It comes as a surprise then to discover that it wasn’t this way in the Church for many years. St Paul, for example, never discusses the birth of our Lord except to say that he was ‘born of a woman’, and the first Gospel we have, St Mark, launches into our Lord’s ministry without any mention of his birth or childhood.
In the 2nd century, Christians even mocked the pagans for celebrating the birthdays of prominent figures. What mattered to them was the significance, not of Jesus’ birth, but of his death. This is easily illustrated by observing how much of each Gospel is devoted to the last week of our Lord’s life compared to the years leading up to it. This does not for a moment mean that we should not today be celebrating our Lord’s birth, but it is a warning not to celebrate it in an emotional and sentimental way: enjoying the story, but failing to see its meaning and its significance for each one of us personally.
Originally, the Gospels circulated separately from each other. And not only the Gospels, but the stories of Jesus themselves. We know that the stories of Jesus were passed on not simply, or even primarily, in written form, but, in a culture with low rates of literacy, they were passed on in oral form, that is, by word of mouth. Very few of these stories concern our Lord’s birth; many concern his death and the events leading up to it.
It is clear from even the briefest of readings of the Gospels that St John’s Gospel is different from the other three. Matthew, Mark, and Luke have much in common and are referred to as the synoptic (=viewed together) Gospels. St John assumes that his readers will already be familiar with many of these stories about Jesus and that they may have read at least St Mark’s Gospel. His purpose in writing is not to tell or retell the stories, but to get behind them and explain the significance of the one who the stories are about and of the one who himself told many of the stories in the Gospels. And in explaining Jesus’ significance, St John wants to show us the significance of Jesus for each one of us personally.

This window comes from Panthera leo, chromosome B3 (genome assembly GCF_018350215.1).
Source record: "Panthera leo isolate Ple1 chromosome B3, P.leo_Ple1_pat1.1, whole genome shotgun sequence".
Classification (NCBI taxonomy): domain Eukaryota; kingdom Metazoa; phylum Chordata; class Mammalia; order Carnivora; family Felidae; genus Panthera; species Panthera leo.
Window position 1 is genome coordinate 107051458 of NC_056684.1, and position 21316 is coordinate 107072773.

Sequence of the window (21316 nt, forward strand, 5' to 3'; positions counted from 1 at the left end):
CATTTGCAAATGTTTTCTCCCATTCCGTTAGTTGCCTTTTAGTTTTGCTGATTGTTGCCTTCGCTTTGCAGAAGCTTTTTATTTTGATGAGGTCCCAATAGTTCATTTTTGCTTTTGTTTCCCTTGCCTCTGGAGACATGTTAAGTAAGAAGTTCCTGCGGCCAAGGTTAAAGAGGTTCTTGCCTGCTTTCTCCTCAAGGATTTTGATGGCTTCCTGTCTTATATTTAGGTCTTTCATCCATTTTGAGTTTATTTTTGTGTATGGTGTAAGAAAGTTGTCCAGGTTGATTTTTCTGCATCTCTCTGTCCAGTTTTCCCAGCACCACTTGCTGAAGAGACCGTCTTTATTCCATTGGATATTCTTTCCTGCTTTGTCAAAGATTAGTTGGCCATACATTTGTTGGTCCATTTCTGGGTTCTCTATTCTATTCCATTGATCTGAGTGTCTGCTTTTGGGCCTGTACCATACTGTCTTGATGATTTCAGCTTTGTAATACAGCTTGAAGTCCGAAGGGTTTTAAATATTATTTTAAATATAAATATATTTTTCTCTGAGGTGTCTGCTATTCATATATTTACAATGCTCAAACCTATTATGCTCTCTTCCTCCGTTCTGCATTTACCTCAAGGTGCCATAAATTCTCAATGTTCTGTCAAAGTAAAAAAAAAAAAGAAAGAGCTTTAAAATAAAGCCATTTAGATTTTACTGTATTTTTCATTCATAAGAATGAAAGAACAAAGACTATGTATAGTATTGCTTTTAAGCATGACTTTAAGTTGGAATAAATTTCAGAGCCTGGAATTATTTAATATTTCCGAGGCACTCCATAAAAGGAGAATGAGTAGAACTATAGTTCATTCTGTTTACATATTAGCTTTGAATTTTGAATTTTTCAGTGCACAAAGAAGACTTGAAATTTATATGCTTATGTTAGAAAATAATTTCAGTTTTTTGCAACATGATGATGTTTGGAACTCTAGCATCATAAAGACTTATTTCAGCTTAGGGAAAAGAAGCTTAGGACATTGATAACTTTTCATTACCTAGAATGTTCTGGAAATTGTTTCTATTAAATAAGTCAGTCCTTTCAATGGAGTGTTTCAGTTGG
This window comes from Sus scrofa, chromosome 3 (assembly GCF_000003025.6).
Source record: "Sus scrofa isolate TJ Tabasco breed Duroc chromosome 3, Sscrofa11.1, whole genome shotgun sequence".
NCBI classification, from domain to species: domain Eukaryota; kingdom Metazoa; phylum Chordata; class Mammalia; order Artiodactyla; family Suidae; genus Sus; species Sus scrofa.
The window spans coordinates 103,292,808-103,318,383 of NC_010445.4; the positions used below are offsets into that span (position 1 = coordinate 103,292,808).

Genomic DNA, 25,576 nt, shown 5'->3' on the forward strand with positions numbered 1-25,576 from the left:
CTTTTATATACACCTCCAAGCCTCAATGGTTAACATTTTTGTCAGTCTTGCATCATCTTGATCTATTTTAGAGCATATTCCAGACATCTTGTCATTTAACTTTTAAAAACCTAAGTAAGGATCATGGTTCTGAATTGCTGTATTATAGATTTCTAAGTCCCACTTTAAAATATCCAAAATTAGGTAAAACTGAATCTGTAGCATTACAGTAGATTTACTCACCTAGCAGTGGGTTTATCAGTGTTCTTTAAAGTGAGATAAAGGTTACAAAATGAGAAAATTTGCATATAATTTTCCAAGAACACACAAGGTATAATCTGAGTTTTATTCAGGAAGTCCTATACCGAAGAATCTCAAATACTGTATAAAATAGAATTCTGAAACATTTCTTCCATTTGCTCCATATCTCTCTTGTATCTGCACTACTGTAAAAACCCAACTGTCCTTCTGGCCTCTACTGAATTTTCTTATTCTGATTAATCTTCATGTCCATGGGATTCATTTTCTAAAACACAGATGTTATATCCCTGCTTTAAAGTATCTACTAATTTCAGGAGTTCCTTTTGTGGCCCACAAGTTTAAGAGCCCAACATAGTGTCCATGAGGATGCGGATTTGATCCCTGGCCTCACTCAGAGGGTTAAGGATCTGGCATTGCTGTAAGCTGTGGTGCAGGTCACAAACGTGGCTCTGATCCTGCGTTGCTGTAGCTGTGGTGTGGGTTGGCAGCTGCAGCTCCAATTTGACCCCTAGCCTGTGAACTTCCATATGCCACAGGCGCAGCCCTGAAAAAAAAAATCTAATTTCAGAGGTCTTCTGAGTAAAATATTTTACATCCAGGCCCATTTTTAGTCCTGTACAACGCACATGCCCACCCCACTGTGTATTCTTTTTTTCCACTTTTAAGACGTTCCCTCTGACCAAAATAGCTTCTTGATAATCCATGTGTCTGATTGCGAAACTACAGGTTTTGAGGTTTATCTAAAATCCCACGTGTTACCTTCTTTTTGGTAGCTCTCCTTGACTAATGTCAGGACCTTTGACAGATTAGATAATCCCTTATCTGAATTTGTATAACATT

The reading tonight, known as the Prologue, is the introduction to the Gospel. It sets the scene for what is to follow by telling us in advance what the plot is and introducing us to the Gospel’s central character. St John wants to leave us in absolutely no doubt as to who Jesus is. This is to be a theme of his Gospel. Whereas the other Gospels focus on what Jesus did, on his works, St John focuses on the person of Jesus, who he is.
This is the Gospel that has the ‘Great I am’ sayings. It is this person that our reading introduces us to, but St John manages to do it without at first mentioning his name. He tells us the name of John the Baptist who came to witness to Jesus, but he doesn’t use the name ‘Jesus’ until verse17.
The purpose of the Prologue is to introduce us to the Word, it is only once we have been introduced to the Word that we are told who the Word is. We are told that the Word was in the beginning with God and that all the things came into being through him. In this Word was life and light. John the Baptist bore witness to this Light, the True Light. And then, we are told, something amazing: the Word became flesh and dwelt among us.